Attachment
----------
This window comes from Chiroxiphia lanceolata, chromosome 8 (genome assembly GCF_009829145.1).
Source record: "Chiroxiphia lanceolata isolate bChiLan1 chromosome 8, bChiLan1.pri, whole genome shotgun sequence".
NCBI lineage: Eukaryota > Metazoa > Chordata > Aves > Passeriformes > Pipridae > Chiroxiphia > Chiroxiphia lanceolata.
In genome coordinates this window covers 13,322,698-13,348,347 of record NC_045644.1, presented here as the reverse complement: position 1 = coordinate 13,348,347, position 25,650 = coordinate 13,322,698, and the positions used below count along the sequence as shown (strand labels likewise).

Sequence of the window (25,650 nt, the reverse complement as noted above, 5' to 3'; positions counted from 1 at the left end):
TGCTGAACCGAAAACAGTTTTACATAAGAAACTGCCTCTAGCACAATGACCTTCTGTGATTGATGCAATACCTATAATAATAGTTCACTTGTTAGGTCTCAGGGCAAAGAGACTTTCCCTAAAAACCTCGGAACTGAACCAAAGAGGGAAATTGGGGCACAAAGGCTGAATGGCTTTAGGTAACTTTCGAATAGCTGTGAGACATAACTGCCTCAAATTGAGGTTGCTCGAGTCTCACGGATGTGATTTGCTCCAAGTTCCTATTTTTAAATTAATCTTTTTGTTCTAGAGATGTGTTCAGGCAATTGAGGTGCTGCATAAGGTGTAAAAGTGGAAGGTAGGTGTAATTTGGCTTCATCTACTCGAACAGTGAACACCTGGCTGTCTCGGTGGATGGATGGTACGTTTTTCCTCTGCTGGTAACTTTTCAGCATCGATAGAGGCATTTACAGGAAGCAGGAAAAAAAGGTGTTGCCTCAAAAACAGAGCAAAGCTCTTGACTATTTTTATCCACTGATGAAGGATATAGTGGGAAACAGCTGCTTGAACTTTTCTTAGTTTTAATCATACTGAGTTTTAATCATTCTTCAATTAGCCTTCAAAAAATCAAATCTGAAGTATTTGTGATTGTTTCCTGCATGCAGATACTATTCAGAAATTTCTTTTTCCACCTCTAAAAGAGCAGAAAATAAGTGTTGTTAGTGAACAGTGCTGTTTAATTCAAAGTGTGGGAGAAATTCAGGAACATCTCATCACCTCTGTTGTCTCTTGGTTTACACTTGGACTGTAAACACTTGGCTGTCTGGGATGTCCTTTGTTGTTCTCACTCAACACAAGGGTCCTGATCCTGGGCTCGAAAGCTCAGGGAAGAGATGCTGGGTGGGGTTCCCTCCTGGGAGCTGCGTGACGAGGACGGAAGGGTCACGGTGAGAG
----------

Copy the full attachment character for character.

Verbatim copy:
This window comes from Chiroxiphia lanceolata, chromosome 8 (genome assembly GCF_009829145.1).
Source record: "Chiroxiphia lanceolata isolate bChiLan1 chromosome 8, bChiLan1.pri, whole genome shotgun sequence".
NCBI lineage: Eukaryota > Metazoa > Chordata > Aves > Passeriformes > Pipridae > Chiroxiphia > Chiroxiphia lanceolata.
In genome coordinates this window covers 13,322,698-13,348,347 of record NC_045644.1, presented here as the reverse complement: position 1 = coordinate 13,348,347, position 25,650 = coordinate 13,322,698, and the positions used below count along the sequence as shown (strand labels likewise).

Sequence of the window (25,650 nt, the reverse complement as noted above, 5' to 3'; positions counted from 1 at the left end):
TGCTGAACCGAAAACAGTTTTACATAAGAAACTGCCTCTAGCACAATGACCTTCTGTGATTGATGCAATACCTATAATAATAGTTCACTTGTTAGGTCTCAGGGCAAAGAGACTTTCCCTAAAAACCTCGGAACTGAACCAAAGAGGGAAATTGGGGCACAAAGGCTGAATGGCTTTAGGTAACTTTCGAATAGCTGTGAGACATAACTGCCTCAAATTGAGGTTGCTCGAGTCTCACGGATGTGATTTGCTCCAAGTTCCTATTTTTAAATTAATCTTTTTGTTCTAGAGATGTGTTCAGGCAATTGAGGTGCTGCATAAGGTGTAAAAGTGGAAGGTAGGTGTAATTTGGCTTCATCTACTCGAACAGTGAACACCTGGCTGTCTCGGTGGATGGATGGTACGTTTTTCCTCTGCTGGTAACTTTTCAGCATCGATAGAGGCATTTACAGGAAGCAGGAAAAAAAGGTGTTGCCTCAAAAACAGAGCAAAGCTCTTGACTATTTTTATCCACTGATGAAGGATATAGTGGGAAACAGCTGCTTGAACTTTTCTTAGTTTTAATCATACTGAGTTTTAATCATTCTTCAATTAGCCTTCAAAAAATCAAATCTGAAGTATTTGTGATTGTTTCCTGCATGCAGATACTATTCAGAAATTTCTTTTTCCACCTCTAAAAGAGCAGAAAATAAGTGTTGTTAGTGAACAGTGCTGTTTAATTCAAAGTGTGGGAGAAATTCAGGAACATCTCATCACCTCTGTTGTCTCTTGGTTTACACTTGGACTGTAAACACTTGGCTGTCTGGGATGTCCTTTGTTGTTCTCACTCAACACAAGGGTCCTGATCCTGGGCTCGAAAGCTCAGGGAAGAGATGCTGGGTGGGGTTCCCTCCTGGGAGCTGCGTGACGAGGACGGAAGGGTCACGGTGAGAG